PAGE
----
Since the lectures were delivered forty years ago, many advances have been made. However, they still remain an excellent introduction to the basic principles of physics and can be read and understood by anyone interested in how the universe functions. They can also still be used as primer material in a basic physics course.
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66 of 71 people found the following review helpful
5.0 out of 5 stars A few more tries like this and even I will begin to get it, February 27, 2001
If you have been reading the reviews of this book you might be beginning to suspect that this book is a great place to start. You're right. Feynman uses easy to understand examples and relates them very well to his subject matter.
After I saw the 10 year anniversary edition to "A Breif History of Time" I felt guilty and I read my 10 year old copy. I should have read this book first. I would have been much better prepared to read the other. Both books were great but Feynman did a better job of relating the scientific to the mundane.
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38 of 40 people found the following review helpful
5.0 out of 5 stars Introductions by a great teacher, May 7, 2006
What happens when you take one of the most creative Nobel scientists ever and put him in front of a freshman physics class? This.

These essays were transcribed from a series of lectures in the early 1960s. Although the nominal purpose was to teach physics, the real goal was to convey the excitement of science and its relationship to the everyday world. A few points have aged, especially where Feynman connects biology, but the discussion as a whole is still informative and enjoyable.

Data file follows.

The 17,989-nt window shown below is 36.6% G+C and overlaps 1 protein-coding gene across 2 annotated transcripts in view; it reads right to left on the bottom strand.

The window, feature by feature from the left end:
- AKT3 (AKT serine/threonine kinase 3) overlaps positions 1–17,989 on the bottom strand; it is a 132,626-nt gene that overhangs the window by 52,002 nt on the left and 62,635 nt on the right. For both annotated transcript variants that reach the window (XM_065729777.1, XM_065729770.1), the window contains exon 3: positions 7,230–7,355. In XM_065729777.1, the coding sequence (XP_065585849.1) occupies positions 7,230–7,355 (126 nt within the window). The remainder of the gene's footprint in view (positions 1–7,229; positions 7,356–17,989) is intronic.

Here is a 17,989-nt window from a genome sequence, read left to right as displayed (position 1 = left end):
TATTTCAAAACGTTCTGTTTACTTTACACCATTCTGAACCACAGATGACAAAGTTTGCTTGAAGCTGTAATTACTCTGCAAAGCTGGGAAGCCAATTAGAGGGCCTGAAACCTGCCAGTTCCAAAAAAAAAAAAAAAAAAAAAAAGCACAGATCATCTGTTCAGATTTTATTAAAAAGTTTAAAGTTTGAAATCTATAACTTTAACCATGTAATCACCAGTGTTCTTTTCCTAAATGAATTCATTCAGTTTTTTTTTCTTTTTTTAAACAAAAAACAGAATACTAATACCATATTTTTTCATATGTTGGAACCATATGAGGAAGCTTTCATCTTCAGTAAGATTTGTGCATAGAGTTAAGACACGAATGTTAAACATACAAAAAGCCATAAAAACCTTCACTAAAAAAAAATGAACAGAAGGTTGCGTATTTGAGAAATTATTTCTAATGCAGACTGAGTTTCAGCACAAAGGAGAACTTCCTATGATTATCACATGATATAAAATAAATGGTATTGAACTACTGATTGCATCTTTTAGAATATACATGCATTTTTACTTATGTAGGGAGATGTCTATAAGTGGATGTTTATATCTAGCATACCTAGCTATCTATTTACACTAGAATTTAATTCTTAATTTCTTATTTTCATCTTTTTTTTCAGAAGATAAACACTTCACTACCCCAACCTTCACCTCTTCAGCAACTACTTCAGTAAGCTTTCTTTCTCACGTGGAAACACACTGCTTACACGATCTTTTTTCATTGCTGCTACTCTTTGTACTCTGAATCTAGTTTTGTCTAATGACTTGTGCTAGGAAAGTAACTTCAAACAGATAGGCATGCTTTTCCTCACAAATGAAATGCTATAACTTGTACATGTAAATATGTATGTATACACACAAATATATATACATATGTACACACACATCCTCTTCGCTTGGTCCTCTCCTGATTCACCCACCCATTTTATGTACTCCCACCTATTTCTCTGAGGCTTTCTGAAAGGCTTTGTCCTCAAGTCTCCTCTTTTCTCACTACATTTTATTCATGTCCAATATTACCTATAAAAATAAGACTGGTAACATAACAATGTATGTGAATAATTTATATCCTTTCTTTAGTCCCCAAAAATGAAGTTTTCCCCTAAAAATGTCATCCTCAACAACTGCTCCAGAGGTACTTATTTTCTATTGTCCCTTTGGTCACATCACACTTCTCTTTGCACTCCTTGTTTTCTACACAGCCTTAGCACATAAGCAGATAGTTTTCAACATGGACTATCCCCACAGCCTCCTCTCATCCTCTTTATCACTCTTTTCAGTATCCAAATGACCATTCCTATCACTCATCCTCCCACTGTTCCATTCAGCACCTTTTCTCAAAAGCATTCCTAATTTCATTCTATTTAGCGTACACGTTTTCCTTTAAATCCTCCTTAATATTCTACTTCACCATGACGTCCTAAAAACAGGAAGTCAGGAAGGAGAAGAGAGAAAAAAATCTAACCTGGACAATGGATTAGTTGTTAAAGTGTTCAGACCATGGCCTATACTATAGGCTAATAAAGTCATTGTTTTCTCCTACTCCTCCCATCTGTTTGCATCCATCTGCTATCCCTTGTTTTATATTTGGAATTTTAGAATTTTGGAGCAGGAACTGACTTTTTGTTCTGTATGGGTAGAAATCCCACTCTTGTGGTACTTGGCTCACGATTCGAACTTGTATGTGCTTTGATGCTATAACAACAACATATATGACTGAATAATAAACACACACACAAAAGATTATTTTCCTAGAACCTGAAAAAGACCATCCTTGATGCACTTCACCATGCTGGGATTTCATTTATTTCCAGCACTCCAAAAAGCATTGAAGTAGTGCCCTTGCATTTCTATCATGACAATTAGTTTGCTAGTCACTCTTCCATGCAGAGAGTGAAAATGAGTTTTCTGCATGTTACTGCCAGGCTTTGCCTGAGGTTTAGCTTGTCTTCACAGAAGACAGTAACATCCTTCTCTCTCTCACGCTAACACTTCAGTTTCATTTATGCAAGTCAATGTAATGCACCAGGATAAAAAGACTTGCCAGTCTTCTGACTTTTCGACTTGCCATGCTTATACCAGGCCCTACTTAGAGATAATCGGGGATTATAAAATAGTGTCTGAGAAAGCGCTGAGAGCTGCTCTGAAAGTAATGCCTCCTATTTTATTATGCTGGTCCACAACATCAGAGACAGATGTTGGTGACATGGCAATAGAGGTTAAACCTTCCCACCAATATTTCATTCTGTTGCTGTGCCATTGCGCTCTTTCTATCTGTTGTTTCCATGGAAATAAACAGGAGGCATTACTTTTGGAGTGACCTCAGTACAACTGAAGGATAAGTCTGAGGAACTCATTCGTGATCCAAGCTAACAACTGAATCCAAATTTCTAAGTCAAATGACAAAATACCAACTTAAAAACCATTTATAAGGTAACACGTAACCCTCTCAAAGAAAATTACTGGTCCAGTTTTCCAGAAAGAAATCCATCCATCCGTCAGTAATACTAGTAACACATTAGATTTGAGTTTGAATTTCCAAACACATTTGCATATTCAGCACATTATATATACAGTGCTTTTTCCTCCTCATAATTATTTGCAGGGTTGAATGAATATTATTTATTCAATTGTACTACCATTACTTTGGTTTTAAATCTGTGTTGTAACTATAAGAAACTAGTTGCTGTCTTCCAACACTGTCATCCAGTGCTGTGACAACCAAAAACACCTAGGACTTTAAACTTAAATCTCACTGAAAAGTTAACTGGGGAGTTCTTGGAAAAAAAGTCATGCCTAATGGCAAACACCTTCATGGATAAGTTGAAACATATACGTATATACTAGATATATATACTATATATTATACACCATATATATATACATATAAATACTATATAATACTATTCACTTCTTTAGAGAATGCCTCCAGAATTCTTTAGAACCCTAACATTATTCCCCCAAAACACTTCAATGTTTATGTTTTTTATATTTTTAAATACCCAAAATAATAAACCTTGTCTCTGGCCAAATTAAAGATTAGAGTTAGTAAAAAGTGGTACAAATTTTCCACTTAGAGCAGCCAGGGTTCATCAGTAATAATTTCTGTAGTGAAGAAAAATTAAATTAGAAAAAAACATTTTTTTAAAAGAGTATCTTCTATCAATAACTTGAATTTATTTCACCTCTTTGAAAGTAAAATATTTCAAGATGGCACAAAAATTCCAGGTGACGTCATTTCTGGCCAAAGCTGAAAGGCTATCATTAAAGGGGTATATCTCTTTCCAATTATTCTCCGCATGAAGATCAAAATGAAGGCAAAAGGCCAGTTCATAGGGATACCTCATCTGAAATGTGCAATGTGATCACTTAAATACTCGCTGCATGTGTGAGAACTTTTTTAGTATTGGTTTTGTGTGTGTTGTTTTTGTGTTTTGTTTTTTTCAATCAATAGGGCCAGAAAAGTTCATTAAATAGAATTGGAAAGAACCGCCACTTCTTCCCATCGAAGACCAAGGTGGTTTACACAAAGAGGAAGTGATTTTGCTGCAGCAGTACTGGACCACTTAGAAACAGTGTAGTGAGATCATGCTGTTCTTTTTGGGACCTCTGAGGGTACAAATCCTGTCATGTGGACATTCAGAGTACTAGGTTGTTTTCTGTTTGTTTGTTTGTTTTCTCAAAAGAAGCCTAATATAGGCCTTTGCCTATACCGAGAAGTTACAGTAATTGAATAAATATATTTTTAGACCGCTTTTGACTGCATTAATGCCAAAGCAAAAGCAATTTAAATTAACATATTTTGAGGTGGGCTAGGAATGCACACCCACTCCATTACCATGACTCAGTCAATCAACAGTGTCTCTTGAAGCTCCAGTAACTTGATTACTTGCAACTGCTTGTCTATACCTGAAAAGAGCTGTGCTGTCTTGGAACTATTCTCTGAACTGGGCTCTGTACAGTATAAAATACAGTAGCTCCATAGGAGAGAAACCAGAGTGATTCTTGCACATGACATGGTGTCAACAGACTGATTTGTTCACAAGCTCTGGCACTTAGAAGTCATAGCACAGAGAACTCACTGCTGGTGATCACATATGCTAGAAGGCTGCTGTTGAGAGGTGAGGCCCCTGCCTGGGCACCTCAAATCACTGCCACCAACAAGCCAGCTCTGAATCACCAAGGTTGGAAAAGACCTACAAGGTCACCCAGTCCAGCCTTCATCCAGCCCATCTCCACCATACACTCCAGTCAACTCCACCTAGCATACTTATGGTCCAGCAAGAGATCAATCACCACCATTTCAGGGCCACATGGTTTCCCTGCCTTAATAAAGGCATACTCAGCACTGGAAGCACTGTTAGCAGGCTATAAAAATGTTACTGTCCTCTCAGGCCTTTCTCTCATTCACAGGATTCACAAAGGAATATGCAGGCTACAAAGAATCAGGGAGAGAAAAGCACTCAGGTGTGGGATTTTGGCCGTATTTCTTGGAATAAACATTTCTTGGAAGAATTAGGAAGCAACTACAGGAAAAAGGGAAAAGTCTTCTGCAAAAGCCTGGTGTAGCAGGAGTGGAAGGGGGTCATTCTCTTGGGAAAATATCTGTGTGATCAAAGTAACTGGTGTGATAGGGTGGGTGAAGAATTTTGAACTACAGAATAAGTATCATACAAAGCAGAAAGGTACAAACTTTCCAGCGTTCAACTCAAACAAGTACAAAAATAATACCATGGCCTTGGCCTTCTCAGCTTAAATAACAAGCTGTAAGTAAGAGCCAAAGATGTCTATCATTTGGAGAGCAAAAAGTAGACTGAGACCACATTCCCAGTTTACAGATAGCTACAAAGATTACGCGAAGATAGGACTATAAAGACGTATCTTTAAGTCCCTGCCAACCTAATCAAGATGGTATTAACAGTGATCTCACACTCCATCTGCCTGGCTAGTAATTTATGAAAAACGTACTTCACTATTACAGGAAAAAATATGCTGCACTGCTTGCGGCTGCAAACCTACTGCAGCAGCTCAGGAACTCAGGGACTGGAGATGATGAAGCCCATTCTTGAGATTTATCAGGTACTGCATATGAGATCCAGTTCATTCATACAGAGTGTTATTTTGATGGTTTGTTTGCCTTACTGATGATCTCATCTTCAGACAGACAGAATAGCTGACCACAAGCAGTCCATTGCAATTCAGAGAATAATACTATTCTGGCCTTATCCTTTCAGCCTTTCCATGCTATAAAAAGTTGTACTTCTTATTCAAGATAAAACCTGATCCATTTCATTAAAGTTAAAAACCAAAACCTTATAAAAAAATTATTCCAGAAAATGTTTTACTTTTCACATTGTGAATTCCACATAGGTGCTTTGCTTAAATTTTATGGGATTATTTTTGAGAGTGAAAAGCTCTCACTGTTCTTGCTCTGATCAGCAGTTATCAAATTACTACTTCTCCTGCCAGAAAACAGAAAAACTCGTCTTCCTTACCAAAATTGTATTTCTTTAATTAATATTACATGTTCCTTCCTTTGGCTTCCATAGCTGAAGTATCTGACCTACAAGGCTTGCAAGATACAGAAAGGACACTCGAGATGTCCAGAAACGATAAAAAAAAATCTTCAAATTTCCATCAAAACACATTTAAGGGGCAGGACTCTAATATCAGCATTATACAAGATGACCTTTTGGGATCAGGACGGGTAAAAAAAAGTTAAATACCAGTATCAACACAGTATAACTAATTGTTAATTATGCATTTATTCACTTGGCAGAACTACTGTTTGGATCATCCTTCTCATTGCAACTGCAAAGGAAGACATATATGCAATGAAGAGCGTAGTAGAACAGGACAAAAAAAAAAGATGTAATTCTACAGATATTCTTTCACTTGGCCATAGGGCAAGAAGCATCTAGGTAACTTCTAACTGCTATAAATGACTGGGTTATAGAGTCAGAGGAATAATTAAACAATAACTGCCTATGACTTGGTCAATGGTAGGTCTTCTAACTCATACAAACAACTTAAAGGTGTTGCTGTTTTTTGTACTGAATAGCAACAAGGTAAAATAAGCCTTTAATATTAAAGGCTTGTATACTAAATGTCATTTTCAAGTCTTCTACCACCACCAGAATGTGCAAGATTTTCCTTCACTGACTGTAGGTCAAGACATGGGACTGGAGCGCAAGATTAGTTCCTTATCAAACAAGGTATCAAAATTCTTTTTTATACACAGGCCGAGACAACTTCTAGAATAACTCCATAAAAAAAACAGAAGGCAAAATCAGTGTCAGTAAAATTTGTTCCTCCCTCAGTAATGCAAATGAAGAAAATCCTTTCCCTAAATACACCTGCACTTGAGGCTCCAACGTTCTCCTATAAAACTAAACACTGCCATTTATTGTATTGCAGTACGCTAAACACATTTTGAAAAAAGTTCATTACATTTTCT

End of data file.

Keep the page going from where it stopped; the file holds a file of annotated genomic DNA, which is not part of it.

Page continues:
This is a great book for just about any kind of reader: the serious scientist who wants to see Feynman's mind at work, or the interested layman who wants some math-free insight into the physics of the macro and micro worlds.

//wiredweird
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31 of 33 people found the following review helpful
3.0 out of 5 stars Reads very quickly, July 28, 2007
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I have heard of Feynman's collection of physics lectures for a long time and had intended reading them "one of these days" but never seemed to get to it. When a couple of friends and I formed a book club to discuss science and other types of expository prose, and one of them suggested this book, I decided "this is the day."

In reading Six Easy Pieces, I had a distinct sympathy with Feynman's undergraduate students. The man's mind must have run at the speed of light, ideas just firing off like gunshots. For a decade that had only reel to reel tape recorders, and big ones at that, the only resort for the student taking notes would have to have been a strong skill at shorthand.